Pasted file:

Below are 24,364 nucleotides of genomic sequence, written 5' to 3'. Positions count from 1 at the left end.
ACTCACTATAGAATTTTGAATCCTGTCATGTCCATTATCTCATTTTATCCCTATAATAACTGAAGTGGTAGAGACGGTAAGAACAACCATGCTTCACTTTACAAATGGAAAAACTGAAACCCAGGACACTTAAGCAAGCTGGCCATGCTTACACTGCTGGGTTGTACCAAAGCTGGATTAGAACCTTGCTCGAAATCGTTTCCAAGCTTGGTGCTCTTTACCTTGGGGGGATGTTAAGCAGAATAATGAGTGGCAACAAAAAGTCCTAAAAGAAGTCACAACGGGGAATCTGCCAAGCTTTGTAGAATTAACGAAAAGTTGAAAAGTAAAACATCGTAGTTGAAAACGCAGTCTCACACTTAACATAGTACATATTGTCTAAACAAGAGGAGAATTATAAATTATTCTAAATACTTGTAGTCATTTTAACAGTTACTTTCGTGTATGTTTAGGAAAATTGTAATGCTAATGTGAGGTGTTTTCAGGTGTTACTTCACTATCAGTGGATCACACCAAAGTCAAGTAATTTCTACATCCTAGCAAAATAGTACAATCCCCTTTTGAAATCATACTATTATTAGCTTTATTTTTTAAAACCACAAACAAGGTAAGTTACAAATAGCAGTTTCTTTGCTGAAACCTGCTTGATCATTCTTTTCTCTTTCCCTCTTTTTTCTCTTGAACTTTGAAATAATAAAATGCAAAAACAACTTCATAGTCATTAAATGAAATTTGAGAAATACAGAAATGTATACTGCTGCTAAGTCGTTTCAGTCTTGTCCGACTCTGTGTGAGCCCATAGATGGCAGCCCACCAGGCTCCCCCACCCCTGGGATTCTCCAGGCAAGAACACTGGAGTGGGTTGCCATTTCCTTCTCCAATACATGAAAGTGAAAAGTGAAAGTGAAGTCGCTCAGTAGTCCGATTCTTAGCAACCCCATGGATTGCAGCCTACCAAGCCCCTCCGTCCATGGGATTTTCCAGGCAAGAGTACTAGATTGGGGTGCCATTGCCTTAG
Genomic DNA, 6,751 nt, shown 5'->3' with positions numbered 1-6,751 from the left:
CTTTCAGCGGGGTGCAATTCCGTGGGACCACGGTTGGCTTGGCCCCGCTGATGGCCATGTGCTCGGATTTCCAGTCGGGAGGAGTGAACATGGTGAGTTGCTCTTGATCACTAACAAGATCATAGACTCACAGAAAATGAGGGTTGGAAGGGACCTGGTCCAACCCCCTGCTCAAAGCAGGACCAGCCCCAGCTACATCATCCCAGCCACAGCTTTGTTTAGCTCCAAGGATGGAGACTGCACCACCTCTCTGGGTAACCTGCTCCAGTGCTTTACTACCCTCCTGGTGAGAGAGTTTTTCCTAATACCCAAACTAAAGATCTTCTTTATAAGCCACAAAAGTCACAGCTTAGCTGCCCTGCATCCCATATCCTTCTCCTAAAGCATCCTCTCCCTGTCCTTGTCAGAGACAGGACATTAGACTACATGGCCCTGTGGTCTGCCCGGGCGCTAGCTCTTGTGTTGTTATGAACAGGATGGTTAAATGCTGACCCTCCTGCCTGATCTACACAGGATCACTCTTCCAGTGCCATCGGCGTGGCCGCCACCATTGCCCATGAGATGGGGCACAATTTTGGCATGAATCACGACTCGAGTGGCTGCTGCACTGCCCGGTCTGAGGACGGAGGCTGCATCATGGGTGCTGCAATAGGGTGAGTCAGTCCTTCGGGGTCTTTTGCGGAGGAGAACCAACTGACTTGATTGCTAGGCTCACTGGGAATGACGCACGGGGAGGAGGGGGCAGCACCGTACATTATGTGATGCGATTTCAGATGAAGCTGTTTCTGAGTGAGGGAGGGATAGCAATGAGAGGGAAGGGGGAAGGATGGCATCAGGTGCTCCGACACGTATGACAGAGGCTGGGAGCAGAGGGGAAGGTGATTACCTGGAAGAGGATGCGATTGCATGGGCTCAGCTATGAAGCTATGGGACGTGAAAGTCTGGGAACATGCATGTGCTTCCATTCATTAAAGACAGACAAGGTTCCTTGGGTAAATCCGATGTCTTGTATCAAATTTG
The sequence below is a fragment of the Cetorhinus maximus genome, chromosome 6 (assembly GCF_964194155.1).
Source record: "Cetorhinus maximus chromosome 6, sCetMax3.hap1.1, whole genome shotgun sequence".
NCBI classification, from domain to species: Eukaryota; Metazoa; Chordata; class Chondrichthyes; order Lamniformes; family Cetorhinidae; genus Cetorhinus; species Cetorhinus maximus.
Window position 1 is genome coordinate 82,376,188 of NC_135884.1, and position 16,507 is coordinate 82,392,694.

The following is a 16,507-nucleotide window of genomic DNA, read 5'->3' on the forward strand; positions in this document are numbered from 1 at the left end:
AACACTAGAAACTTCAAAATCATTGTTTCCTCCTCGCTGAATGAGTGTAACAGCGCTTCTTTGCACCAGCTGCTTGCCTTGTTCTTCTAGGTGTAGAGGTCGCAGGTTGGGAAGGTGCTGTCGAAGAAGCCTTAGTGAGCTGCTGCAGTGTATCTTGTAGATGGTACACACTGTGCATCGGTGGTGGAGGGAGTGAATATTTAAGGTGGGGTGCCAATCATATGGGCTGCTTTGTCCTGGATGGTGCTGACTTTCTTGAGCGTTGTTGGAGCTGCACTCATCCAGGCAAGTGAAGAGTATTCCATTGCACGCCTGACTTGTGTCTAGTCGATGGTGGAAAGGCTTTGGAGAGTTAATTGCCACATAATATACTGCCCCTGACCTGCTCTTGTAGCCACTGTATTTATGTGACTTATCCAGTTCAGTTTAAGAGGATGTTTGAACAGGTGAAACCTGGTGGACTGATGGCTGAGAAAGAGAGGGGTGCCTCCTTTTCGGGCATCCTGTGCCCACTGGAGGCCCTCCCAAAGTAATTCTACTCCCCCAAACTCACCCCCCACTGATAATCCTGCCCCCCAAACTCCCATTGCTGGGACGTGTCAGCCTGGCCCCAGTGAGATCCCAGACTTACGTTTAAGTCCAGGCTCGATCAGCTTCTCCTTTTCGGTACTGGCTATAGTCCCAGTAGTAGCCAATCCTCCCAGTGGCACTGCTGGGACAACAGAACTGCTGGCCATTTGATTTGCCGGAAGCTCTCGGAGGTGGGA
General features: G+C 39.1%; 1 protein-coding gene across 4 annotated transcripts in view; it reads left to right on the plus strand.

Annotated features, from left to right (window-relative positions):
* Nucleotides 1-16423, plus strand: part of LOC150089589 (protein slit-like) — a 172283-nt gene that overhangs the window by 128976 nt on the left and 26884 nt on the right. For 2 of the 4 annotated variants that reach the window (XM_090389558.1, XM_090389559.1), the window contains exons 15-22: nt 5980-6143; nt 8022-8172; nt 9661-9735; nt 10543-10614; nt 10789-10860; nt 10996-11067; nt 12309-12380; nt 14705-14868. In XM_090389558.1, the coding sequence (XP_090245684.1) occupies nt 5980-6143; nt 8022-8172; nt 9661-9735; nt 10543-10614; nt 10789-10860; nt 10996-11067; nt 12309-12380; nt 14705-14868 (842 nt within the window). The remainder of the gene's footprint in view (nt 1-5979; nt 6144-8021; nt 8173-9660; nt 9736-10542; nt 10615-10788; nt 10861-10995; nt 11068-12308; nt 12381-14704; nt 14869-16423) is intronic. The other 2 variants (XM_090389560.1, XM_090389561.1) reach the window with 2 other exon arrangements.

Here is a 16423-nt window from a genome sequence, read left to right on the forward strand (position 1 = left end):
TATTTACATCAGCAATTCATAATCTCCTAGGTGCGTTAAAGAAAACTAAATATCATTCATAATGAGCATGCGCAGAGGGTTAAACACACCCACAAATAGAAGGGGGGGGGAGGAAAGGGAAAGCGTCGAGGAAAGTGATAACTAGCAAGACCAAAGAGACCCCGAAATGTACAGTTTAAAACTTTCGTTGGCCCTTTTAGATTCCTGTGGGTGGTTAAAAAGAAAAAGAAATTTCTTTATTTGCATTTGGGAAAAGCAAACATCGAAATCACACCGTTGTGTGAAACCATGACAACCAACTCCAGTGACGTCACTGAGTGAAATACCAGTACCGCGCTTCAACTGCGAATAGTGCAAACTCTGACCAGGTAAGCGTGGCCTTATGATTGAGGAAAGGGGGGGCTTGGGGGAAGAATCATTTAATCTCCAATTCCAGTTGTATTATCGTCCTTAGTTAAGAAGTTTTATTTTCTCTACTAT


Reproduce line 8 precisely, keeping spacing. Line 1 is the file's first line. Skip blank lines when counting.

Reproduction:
Window position 1 is genome coordinate 82,376,188 of NC_135884.1, and position 16,507 is coordinate 82,392,694.